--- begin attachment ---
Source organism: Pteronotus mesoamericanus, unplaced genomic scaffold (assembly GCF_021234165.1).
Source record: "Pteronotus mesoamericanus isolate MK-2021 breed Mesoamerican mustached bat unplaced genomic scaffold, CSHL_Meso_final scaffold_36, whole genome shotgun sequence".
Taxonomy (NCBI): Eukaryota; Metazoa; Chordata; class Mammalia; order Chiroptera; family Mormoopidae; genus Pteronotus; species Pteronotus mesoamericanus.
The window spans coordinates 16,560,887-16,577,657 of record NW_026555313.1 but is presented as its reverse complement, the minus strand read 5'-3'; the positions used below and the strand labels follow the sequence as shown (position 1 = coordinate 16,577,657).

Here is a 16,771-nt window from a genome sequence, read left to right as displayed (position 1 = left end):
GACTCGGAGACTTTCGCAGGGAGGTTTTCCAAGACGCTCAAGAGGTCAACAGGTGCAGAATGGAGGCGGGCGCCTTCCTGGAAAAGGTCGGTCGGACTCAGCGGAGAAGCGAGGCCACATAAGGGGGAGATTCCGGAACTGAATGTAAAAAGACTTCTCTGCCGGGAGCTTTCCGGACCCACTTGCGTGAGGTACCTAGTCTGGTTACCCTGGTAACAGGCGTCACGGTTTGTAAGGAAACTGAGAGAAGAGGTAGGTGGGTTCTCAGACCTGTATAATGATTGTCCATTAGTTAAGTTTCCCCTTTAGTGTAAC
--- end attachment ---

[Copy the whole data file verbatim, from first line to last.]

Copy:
Source organism: Pteronotus mesoamericanus, unplaced genomic scaffold (assembly GCF_021234165.1).
Source record: "Pteronotus mesoamericanus isolate MK-2021 breed Mesoamerican mustached bat unplaced genomic scaffold, CSHL_Meso_final scaffold_36, whole genome shotgun sequence".
Taxonomy (NCBI): Eukaryota; Metazoa; Chordata; class Mammalia; order Chiroptera; family Mormoopidae; genus Pteronotus; species Pteronotus mesoamericanus.
The window spans coordinates 16,560,887-16,577,657 of record NW_026555313.1 but is presented as its reverse complement, the minus strand read 5'-3'; the positions used below and the strand labels follow the sequence as shown (position 1 = coordinate 16,577,657).

Here is a 16,771-nt window from a genome sequence, read left to right as displayed (position 1 = left end):
GACTCGGAGACTTTCGCAGGGAGGTTTTCCAAGACGCTCAAGAGGTCAACAGGTGCAGAATGGAGGCGGGCGCCTTCCTGGAAAAGGTCGGTCGGACTCAGCGGAGAAGCGAGGCCACATAAGGGGGAGATTCCGGAACTGAATGTAAAAAGACTTCTCTGCCGGGAGCTTTCCGGACCCACTTGCGTGAGGTACCTAGTCTGGTTACCCTGGTAACAGGCGTCACGGTTTGTAAGGAAACTGAGAGAAGAGGTAGGTGGGTTCTCAGACCTGTATAATGATTGTCCATTAGTTAAGTTTCCCCTTTAGTGTAAC